Heeding Huntington’s Warnings

Rather than speculating what the overarching vision of the administration might be, it may be more productive to think about what specific policy decisions it is likely to face and what the implications of such policy decisions would be. One consistently expressed desire by the Trump Administration, just like its predecessors, has been to seek improved relations with Russia. And this is where Huntington’s policy prescriptions continue to be useful and prescient. Writing in 1993, Huntington predicted that if Russia were to take a traditionalist nationalist path, it would have far different goals than those of the United States and the West. It would be impossible, wrote Huntington, for a Western democrat to have an intellectual debate with a Russian traditionalist because their interests would be in direct opposition to each other. A traditionalist Russia, in other words, cannot be an ally to the West as long as the West continues to be defined by democratic values and principles of self-determination and equality. And of course, under Putin, Russia has taken this exact path toward illiberalism, authoritarianism, revanchist imperialism, and nationalism.

Indeed, Putin’s Russia seeks to undermine Western interests around the world. Putin may talk the talk of “national sovereignty,” but in practice he has flagrantly violated the national sovereignty of Russia’s neighbors by invading Georgia and Ukraine and interfering more obliquely in the internal affairs of other neighbors. In the Middle East, where the administration may seek to engage Russia as a partner against ISIS, Russia has acted not to destroy ISIS but to bolster Syria’s Assad while largely ignoring ISIS. Russia has also supported the radical Islamic Republic of Iran, which advocates enduring hostility to the West, as well as Death to America and Death to Israel.

While it may be tempting to see Putin’s revival of so-called “traditionalist values” in Russia, many analysts view these as little more than a charade used to justify Russia’s military interventions and rally nationalist sentiment at home that distracts from the privation and economic malaise inherent in Putin’s Russia. Putin’s consolidation of power at home and revanchism abroad has taken place at the expense of the Russian people – the Russian economy is stagnant, Russians are leaving the country by the thousands for the West, and Russian journalists and others who criticize the regime often meet a brutal fate. It is something of a stretch to therefore embrace such a corrupt and cynical ruler as a defender of Judeo-Christian values or a Western ally against Islamist radicalism.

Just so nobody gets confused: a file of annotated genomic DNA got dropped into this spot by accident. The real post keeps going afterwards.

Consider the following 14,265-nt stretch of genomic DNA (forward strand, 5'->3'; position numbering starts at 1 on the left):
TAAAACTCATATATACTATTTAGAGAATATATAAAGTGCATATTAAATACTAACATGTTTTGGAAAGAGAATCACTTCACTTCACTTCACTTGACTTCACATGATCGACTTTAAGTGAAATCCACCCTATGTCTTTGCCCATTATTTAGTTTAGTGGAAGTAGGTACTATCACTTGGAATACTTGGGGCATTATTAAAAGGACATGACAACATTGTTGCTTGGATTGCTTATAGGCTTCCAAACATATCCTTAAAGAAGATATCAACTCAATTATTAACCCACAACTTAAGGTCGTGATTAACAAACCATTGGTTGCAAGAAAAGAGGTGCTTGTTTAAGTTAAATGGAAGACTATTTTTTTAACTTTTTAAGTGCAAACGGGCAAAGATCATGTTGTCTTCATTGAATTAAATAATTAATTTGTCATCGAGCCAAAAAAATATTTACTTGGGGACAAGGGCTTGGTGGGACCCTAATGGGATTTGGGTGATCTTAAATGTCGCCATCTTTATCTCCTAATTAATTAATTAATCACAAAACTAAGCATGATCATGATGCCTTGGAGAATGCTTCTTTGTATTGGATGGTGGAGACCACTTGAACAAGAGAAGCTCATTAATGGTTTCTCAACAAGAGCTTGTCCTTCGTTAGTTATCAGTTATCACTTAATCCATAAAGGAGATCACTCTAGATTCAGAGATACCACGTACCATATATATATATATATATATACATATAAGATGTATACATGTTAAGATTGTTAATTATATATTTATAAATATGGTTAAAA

Thus, before praising Putin as a traditionalist, policymakers in the new administration would be wise to read Huntington’s prescient warning: as long as the United States sees itself as belonging to the Western civilization, and Russia remains on its current path, our interests and values will remain inimical to each other.

Also from this issue

Lead Essay

  • Emma Ashford reviews the thesis of Samuel Huntington’s 1996 The Clash of Civilizations and the Remaking of the World Order. She also looks at some of the responses it has received, both positive and negative. She finds that Huntington’s thesis, while rough in itself, is apt to be simplified still further by policymakers. Above all, she urges us to remember that Huntington did not mean to champion the West within a clash of civilizations; he hoped, rather, to avert any such clash in the first place. Huntington viewed Western intervention as potentially destabilizing and apt to precipitate a clash of civilizations, by no means necessary, that he sought to avoid. We simplify his message at our own peril.

Response Essays

  • Paul Musgrave finds in clash of civilizations theory little more than an unseemly fantasy. Why, he asks, are we still talking about this? Empirically, the supporting evidence is weak. The world is becoming more peaceful, not more violent, over time. And Huntington’s theoretical framework hasn’t been the starting point for significant research breakthroughs. Rather, it’s more commonly used as target practice in teaching students how to recognize weak arguments. In a sense, however, we are stuck with the clash of civilizations, because it is a politically popular idea, and because some version of it seems to inform an a growing share of American foreign policy. We must take care, Musgrave agrees, that its description of civilizational conflict does not become a self-fulfilling prophecy.

  • The Trump administration is not precisely Huntingtonian, says Alina Polyakova, and the differences matter more than one may appreciate at first. Stephen Bannon has described the key conflict in the world today as the one between traditionalist nationalism and secular, modernizing globalism. Yet that’s a conflict taking place within the West, not across Huntington’s civilizational lines. Intriguingly, Huntington cautioned that if Russia ever became ascendant as a champion of tradition and nationalism, its interests would fail to align with ours, and in that case Russia would make an inappropriate ally, even for a conservative United States. Polyakova finds this an apt warning for our own time.

  • Zack Cooper looks at Samuel Huntington’s Clash of Civilizations and asks: Where’s Asia in all of this? He notes that Huntington did have an answer. Asia contains many different civilizations in the Huntingtonian paradigm. It therefore makes for a natural site of conflict. U.S. administrations have repeatedly tried to focus their foreign policy on Asia, only to be detoured by events in the Middle East. But it mischaracterizes Huntington’s work to imagine that conflicts in the Middle East were the necessary upshot of his theories.